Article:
Review: 2017 Toyota 86 Is Scion FR-S Sports Car Reborn

The 86 feels exactly like the kind of car that it was designed to be, a first or second car for Millennials who appreciate an affordable price and are willing to overlook the little details, like a push-button start or an easy-to-find key slot in the trunk. The 86 retains Scion's primitive infotainment and audio system, which feels like a cheap aftermarket set. We didn't come away feeling like it was entirely ready for prime time.

Toyota did more than just give the car a new name. It added some improvements.

The changes are mostly cosmetic. There's a new shape to the grille in front, some vents added to the sides just ahead of the front roof pillar and a new 86 logo. There are new LED headlights. Inside, the red piping on the seats has been replaced by a single-color interior — black in the one we drove.

What remains is the Subaru-designed 2-liter engine, a boxer-style motor in which the pistons are arranged differently than in conventional engines. It comes with either a six-speed manual or automatic transmission. The engine develops200 horsepower with the automatic and 205 horsepower with the manual, a boost of five horsepower over the outgoing Scion.

The pep was adequate, though not breathtaking. The high-revving engine lives up to expectations for fun. What we didn't like was the automatic transmission, which seemed to hesitate a bit at times as we slogged the car up hills and around corners in Ojai (pronounced OH-hi), a horse-country enclave north of Los Angeles.

The engine is good for an EPA-estimated 24 miles per gallon in city driving, 32 mpg on the highway and 27 mpg overall with the automatic transmission, about 3 mpg worse with the manual transmission. Because it's a sports car, far more buyers actually opt for the manual instead of the automatic, even though sticks and clutch pedals are out of fashion these days. To help those who aren't expert at manuals, the car has a feature that holds it on a hill to keep the car from rolling backward as your foot is going from the brake pedal to the gas.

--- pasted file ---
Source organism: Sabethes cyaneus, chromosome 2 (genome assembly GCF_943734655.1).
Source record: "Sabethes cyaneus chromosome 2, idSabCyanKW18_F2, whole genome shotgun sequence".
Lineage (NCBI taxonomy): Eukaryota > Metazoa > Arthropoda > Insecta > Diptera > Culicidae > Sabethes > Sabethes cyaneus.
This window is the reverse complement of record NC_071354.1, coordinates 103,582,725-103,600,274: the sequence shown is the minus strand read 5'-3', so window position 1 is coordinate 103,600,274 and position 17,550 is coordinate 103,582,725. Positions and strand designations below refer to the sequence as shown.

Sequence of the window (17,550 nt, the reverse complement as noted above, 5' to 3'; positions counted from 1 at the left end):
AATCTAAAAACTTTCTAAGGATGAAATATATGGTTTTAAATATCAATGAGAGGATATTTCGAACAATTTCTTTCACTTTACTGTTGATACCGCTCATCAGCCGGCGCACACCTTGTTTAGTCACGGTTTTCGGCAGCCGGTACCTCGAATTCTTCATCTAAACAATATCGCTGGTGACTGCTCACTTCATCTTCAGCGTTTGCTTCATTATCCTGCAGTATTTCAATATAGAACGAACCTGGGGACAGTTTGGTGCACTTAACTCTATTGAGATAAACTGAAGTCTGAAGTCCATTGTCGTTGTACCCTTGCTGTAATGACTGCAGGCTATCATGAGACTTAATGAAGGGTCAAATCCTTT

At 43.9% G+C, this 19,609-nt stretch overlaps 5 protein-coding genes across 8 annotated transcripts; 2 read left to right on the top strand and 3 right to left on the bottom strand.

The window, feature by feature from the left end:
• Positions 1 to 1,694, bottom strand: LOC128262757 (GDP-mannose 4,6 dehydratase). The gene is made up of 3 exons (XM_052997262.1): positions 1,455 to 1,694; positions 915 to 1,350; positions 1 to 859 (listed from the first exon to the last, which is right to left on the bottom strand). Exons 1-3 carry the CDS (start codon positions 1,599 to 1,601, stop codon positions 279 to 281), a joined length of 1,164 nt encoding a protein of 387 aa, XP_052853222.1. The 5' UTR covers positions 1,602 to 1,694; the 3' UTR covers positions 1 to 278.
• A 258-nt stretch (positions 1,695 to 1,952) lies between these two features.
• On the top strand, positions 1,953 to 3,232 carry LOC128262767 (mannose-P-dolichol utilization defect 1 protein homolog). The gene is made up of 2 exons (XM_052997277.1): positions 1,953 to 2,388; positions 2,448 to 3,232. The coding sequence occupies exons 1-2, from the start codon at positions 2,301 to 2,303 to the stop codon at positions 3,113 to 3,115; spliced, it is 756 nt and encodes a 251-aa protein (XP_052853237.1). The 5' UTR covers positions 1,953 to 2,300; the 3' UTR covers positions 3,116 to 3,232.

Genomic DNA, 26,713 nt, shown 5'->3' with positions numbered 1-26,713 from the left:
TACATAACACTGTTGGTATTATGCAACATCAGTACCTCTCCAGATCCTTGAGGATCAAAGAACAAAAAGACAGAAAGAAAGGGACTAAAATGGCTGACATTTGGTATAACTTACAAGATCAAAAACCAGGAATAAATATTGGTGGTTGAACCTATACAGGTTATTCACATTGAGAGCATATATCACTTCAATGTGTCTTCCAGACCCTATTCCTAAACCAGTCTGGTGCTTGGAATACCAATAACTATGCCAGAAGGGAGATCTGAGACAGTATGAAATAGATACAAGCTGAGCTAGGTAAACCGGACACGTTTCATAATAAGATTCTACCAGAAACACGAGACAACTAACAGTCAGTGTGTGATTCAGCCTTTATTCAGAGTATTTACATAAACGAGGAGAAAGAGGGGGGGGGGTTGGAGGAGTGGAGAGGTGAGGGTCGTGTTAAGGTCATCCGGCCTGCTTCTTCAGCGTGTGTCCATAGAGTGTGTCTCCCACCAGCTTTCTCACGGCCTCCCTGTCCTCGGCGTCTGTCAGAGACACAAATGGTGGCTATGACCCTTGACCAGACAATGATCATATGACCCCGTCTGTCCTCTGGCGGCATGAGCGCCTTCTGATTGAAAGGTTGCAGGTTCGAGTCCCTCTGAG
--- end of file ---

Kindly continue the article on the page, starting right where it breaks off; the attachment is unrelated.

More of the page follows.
We soon ditched use of the automatic and depended more on the paddle shifters, which did the trick. True to its sports car billing, the 86 has nimble handling and a nice, tight turning radius. And it makes you feel like you're driving a performance car, with touches like the cool red needles on the speedometer. On the downside, the visibility front and back isn't great because of the car's low-slung design.

As you zip around, it's reassuring to know the 86 has Toyota's suite of safety gear, including six air bags.

Even though it is now a Toyota, the 86 is still expected to be affordable compared with other new cars. It starts at $27,120, including $865 in delivery charges.

What Stands Out
New name: A Scion gets a promotion
Handling: Nimble
Automatic transmission: Stick with the paddle shifters
2017 Toyota 86
What? A fun little sports coupe
When? On sale now
Where? Made in Japan
How much? Starts at $27,120, including $865 in delivery charges, with the manual transmission
What makes it go? A Subaru-developed four-cylinder 2-liter, boxer-style engine
How thirsty? Rated at 21 miles per gallon, 28 mpg on the highway and 24 overall for the manual; 24 miles mpg city, 32 mpg highway and 27 mpg overall with the automatic transmission
How big? 13.9 feet long

Overall: Retains its youthful vigor, but may not be grown-up enough as a Toyota